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Kampot pepper sales losing their spice

Sok Chan / Khmer Times Share:
Several pepper farmers are giving up the business because of poor sales. Khmer Times

Kampot pepper, a certified geographical indication (GI) product, and along with other organic and non-GI peppers are now struggling with market’ demand as sales fall drastically.

Much of the spice is being stored in warehouses, leading to around 18 household pepper farmers and producers giving up their farm land, said Kampot Pepper Promotion Association (KPPA) President Nguon Lay.

Lay said the harvest season for Kampot pepper ended in June with a total yield of around 90 tonnes this year. It was 125 tonnes in 2019.

“The reason for the fall in pepper yields is because of climate change. A lot of pepper producers gave up farming it because of narrowing market access,” Lay added. He said the KPPA has 68 pepper producers and more than 290 hectares.

“Starting from 2017, the sales of Kampot pepper was not good because much stock was unsold. Every year, until this month, we have been able to sell up to 70 tonnes, but as of August this year, we have only sold around 40 tonnes of GI-pepper,” Lay said. Kampot pepper comes in three varieties – black, red and white – selling for about $15, $25 and $28 per kilogramme respectively.

Lay added that the Coronavirus pandemic hit GI pepper production and knocked prices down. “Of the total pepper production we are holding in stock, we sell to foreign countries around 60 to 70 percent, while the remaining 30 to 40 percent is sold to tourists in the local market. However, because there are no tourists coming to the country and the some restaurants and hotels have closed, our 30 to 40 percent of sales remain unshifted,” he added.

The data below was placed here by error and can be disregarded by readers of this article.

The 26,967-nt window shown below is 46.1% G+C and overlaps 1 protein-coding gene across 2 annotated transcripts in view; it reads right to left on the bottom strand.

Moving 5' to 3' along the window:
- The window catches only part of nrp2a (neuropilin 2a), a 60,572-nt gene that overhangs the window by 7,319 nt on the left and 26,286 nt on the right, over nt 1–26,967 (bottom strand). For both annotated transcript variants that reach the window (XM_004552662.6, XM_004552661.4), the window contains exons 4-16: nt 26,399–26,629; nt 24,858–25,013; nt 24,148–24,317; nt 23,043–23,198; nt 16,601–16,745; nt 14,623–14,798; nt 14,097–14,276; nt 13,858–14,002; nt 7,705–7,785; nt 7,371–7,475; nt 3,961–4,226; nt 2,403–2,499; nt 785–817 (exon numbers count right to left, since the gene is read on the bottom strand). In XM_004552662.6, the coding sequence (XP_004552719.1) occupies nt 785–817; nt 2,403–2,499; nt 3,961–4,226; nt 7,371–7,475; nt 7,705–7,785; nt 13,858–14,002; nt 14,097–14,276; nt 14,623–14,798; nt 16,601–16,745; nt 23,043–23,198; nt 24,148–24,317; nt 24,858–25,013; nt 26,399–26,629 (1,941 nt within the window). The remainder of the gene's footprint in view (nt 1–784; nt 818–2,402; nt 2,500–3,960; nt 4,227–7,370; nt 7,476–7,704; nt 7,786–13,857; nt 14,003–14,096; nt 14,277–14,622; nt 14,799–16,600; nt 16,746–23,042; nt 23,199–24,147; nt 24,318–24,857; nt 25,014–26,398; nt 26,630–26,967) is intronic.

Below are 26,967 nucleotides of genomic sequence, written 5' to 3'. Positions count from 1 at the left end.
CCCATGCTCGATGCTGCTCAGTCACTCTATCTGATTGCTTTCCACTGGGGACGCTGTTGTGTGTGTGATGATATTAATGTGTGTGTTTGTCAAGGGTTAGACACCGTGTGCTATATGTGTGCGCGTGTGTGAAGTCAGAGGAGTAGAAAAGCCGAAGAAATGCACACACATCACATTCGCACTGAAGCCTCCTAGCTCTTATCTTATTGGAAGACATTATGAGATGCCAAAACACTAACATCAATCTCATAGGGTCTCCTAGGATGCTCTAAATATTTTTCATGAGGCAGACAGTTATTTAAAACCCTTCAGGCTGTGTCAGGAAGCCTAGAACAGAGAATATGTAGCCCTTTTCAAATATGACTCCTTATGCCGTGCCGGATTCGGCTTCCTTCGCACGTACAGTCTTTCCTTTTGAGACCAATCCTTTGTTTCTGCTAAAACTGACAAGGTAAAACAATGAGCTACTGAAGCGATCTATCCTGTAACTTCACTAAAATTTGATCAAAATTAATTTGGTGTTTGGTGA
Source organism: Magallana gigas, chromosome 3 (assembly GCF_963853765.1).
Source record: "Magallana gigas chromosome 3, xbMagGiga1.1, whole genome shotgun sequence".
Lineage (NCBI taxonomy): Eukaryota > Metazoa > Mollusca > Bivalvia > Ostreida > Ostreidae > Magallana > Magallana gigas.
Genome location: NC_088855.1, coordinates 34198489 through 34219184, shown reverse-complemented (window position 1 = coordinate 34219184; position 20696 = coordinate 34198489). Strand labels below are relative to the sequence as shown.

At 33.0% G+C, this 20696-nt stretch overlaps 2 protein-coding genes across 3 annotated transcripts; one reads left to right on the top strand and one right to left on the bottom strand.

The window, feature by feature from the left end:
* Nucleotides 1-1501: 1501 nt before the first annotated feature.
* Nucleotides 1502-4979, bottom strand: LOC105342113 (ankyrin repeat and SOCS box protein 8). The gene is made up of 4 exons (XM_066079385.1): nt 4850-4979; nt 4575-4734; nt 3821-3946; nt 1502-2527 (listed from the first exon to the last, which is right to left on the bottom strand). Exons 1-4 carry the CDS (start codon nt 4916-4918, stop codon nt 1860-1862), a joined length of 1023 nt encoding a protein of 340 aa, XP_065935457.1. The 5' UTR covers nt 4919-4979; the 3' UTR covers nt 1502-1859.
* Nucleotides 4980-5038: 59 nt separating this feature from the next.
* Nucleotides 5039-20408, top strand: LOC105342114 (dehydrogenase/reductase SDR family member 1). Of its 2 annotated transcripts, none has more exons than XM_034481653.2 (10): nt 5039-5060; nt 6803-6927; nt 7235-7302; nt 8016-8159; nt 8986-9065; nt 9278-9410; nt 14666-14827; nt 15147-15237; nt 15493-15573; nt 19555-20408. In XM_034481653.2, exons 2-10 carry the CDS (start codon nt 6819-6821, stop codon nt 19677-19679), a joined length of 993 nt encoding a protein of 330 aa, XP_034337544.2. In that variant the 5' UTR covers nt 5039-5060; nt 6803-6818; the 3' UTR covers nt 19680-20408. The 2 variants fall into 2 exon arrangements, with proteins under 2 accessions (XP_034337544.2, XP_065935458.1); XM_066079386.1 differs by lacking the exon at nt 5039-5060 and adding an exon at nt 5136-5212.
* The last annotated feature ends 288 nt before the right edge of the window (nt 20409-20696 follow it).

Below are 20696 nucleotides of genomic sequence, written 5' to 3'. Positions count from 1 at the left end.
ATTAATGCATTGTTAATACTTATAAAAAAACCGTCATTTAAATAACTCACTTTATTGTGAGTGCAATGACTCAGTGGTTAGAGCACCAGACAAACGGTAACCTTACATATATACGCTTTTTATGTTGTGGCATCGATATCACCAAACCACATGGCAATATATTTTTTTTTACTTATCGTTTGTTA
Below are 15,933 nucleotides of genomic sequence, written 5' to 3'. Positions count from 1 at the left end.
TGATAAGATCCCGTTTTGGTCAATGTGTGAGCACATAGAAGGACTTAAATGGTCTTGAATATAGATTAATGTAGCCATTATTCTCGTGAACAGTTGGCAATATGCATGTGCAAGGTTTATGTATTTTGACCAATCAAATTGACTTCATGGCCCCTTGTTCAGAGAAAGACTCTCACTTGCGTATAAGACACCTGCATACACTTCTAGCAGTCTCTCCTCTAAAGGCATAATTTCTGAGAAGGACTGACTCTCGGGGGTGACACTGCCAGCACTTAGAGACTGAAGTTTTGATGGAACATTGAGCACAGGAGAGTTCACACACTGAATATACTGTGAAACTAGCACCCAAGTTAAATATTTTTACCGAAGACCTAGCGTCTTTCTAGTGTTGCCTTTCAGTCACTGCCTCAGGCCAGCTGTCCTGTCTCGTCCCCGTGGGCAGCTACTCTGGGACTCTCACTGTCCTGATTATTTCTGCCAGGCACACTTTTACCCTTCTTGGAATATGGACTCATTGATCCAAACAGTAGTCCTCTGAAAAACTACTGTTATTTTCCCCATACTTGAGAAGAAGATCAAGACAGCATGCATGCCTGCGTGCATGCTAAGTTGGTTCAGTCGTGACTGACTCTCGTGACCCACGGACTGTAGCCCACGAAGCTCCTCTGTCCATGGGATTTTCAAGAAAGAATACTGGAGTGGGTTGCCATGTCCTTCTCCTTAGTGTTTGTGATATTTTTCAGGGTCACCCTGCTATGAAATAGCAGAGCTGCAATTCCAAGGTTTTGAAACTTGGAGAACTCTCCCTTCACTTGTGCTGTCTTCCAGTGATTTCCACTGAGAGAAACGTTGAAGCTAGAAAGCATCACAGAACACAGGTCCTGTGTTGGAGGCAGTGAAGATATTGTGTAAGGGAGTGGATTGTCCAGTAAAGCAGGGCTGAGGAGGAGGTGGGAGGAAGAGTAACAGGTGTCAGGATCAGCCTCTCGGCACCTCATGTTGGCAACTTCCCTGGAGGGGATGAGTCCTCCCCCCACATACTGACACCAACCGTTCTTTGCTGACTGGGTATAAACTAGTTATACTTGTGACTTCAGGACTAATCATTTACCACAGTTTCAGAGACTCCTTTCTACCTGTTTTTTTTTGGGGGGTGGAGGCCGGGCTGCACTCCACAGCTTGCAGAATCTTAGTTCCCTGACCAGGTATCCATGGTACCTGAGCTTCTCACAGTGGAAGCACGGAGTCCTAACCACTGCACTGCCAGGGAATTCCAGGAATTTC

Lay pointed out that many big companies and big producers have not met any issues because they have fixed markets and can produce enough pepper to meet demand. However, the smallholder farmers and producers have now encountered issues. Therefore, they want to give up because they cannot generate any revenue.

To survive the business during the COVID-19 pandemic, some of the members of the KPPA are selling Kampot pepper at a lower price to Vietnam.

“At present, some farmers are selling the GI pepper to Vietnamese traders. However, they do not brand the pepper as GI pepper because they mix the red, black and white peppers of both low and high quality. They can sell from $1.75 to $2 per kilogramme,” Lay added.  “If we do not do that, we will go bankrupt,” he added.

He said that although officials from the Ministry of Commerce, especially the Kampot provincial commerce department, are trying to seek markets and urge companies to buy  pepper from farmers, it remains an uphill battle.

Another organic pepper producer at Mondulkiri province, Por Koung, chief executive officer  of Orchel Farm Co Ltd, a local organic pepper company, said the sales volume is low now. He said that pepper producers can get only $2 to $2.25 per kilogramme of pepper while they used to earn $5 to $10 a kilogramme.

“My five tonnes of organic pepper is stuck now,” he added. “When there is no market, prices of both GI and organic pepper products and non-GI pepper products decrease. If the price of pepper is $2.5 per kilogramme, we are just breaking even and the revenue only pays for the electricity, water and labour force monthly. Thus, we don’t profit.  We cannot benefit until the pepper price is $3.5 or $5 per kilogramme. A lot of pepper producers and companies in Mondulkiri gave up their businesses because they cannot make any profit if they continue.”

A senior official from the Ministry of Agriculture says it has started listing the prioritised and potential agriculture products for export to China because a soon-to-be-signed Cambodia-China free-trade agreement (FTA) will be implemented by early next year.

They are mangoes, Pailin Logans, pepper, bird nests, dragon fruit, durians, fragrant coconuts, jackfruit, red corn, chillis and oranges, said Ngin Chhay, general director of the General Directorate of Agriculture (GDA), of the Ministry of Agriculture, Forestry and Fisheries (MAFF).

“We have an established mechanism to push the export of agriculture products in the Chinese market when a soon-to-be signed Cambodia-China Free Trade Agreement is ratified and implemented early next year,” Chhay added.a

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